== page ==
We also notice a dependence of the Δn with the wavelength. This could be ascribed to the dispersion of the refractive index with the light frequency; by increasing the frequency, the refractive index increases (normal dispersion). Such increment changes in the exposed and unexposed regions because of the different polarizability. In particular, we could expect a more pronounced rise of refractive index for the exposed regions, with a consequent growth of Δn for shorter wavelengths, as experimentally verified. Moreover, the amount of change is compatible with the chemical composition of the photopolymer system.
Another possible strategy for the Δn tuning is related to the intensity ratio of the two holographic writing beams. It is well known that in order to obtain the largest contrast in the interference pattern, the intensity of the two laser beams must be as equal as possible. This is for sure the best achievable condition for maximizing the refractive index modulation while, if lower Δn values have to be achieved, unbalanced writing intensities can be used.
We have also evaluated this behavior performing writings at different ratios, while maintaining constant the total irradiation dose at 42.8 mJ/cm2. The outcome was a strong dependence of the Δn with the intensity ratio occurs, confirming that the best condition for the recoding of transmission VPHGs is the balanced (50:50) beam ratio, but lower values can be addressed precisely when different ratios are set. This strategy is especially useful when very low Δn values are required and high values of laser power cannot be provided to constrain the Δn with the balanced beams.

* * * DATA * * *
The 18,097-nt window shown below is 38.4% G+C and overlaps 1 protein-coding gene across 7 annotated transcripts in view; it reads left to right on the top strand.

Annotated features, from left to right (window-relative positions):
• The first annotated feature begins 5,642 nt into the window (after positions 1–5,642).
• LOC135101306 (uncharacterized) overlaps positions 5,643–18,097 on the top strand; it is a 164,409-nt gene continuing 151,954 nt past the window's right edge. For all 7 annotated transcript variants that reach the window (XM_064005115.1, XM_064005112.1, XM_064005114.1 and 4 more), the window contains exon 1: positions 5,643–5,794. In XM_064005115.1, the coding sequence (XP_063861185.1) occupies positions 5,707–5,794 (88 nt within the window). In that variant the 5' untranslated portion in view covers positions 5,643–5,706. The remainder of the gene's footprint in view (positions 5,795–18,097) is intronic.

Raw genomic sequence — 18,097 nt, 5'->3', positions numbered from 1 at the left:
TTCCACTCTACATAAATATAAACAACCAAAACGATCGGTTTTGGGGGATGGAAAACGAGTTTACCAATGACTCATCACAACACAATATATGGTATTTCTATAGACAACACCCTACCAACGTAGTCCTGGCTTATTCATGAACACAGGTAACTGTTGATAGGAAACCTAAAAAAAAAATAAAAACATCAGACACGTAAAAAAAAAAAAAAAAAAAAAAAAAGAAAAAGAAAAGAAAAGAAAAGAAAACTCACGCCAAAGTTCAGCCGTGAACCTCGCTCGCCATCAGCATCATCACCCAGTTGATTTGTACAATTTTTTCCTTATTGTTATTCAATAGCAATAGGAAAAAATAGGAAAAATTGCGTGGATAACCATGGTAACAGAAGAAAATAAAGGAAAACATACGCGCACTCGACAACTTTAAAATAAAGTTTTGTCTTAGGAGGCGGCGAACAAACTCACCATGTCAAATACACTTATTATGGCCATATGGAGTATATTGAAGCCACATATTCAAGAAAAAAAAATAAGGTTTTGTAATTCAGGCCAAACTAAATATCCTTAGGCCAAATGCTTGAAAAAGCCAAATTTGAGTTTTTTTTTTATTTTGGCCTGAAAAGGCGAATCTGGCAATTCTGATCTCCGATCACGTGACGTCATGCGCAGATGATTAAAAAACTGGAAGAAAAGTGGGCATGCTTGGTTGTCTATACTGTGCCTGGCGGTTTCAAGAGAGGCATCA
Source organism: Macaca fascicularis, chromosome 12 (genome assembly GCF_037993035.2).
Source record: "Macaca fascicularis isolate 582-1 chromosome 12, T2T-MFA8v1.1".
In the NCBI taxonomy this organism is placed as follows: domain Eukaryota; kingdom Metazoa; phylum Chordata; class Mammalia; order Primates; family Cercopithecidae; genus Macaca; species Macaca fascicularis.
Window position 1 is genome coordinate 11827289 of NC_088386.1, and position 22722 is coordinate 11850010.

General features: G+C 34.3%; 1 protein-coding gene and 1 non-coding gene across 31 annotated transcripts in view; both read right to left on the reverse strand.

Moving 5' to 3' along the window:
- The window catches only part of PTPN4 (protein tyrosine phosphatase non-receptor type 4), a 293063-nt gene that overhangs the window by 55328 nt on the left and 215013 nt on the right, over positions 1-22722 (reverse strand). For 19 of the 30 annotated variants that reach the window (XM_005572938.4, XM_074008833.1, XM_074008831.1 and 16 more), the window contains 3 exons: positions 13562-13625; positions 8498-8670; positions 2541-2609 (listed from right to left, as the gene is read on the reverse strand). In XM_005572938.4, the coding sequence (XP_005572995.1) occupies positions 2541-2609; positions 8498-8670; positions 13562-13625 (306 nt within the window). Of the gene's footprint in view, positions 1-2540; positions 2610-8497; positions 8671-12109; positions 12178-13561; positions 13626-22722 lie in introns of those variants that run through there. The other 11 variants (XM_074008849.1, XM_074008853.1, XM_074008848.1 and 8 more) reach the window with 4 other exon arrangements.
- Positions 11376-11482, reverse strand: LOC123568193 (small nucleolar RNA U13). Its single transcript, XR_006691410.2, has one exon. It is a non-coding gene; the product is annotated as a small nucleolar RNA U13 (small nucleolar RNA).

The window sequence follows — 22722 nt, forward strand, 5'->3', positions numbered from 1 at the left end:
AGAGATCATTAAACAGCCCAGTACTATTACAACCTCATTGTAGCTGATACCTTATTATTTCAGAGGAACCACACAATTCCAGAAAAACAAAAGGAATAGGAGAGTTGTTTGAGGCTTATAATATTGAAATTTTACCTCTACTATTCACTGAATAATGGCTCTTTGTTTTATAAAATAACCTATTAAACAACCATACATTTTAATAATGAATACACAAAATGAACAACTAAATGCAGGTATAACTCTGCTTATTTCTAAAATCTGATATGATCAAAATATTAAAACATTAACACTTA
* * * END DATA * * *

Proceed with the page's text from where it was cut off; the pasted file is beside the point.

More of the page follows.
From these results, it is evident how with this material we can achieve precise Δn values in accordance with the design goals, in a range strictly related to the lines per millimeter of the target VPHG. For example, if we need a diffraction grating with 1400 1/mm and we can deal with powers from 0.143 to 21.5 mW/cm2, the achievable Δn can be from 0.026 to 0.039.
PRACTICAL CASE: OPTIMIZATION OF DISPERSIVE ELEMENTS FOR AN ASTRONOMICAL SPECTROGRAPH
Based on the good properties of Bayfol® HX, we designed and manufactured dispersing elements for astronomical instrumentation. The main purpose was to upgrade the existing dispersing devices based on ruled gratings, taking advantage of the increase in efficiency with an overall effect that is comparable to the increase of the telescope size. The target instrumentation was the FOSC spectrograph (Faint Object Spectrograph and Camera) , in particular, ALFOSC (The Andalucia Faint Object Spectrograph and Camera) mounted on the Nordic Optical Telescope (2.56 meters, La Palma, Spain) and AFOSC (Asiago Faint Object Spectrograph and Camera) mounted onto Asiago's telescope in Italy. The dispersing elements in the FOSC are GRISMs (Grating with prISMs) with a clear aperture of 38 mm. After the design phase, which included critical steps like the calculation of the grating’s key parameters (incidence angles α and pitch Λ) to match the dispersion and resolution criteria and the simulation of the efficiency response, the manufacturing of the VPHG and the integration of the GRISMs have been performed. In total six GRISMs were produced, three for ALFOSC and three for AFOSC [13,14].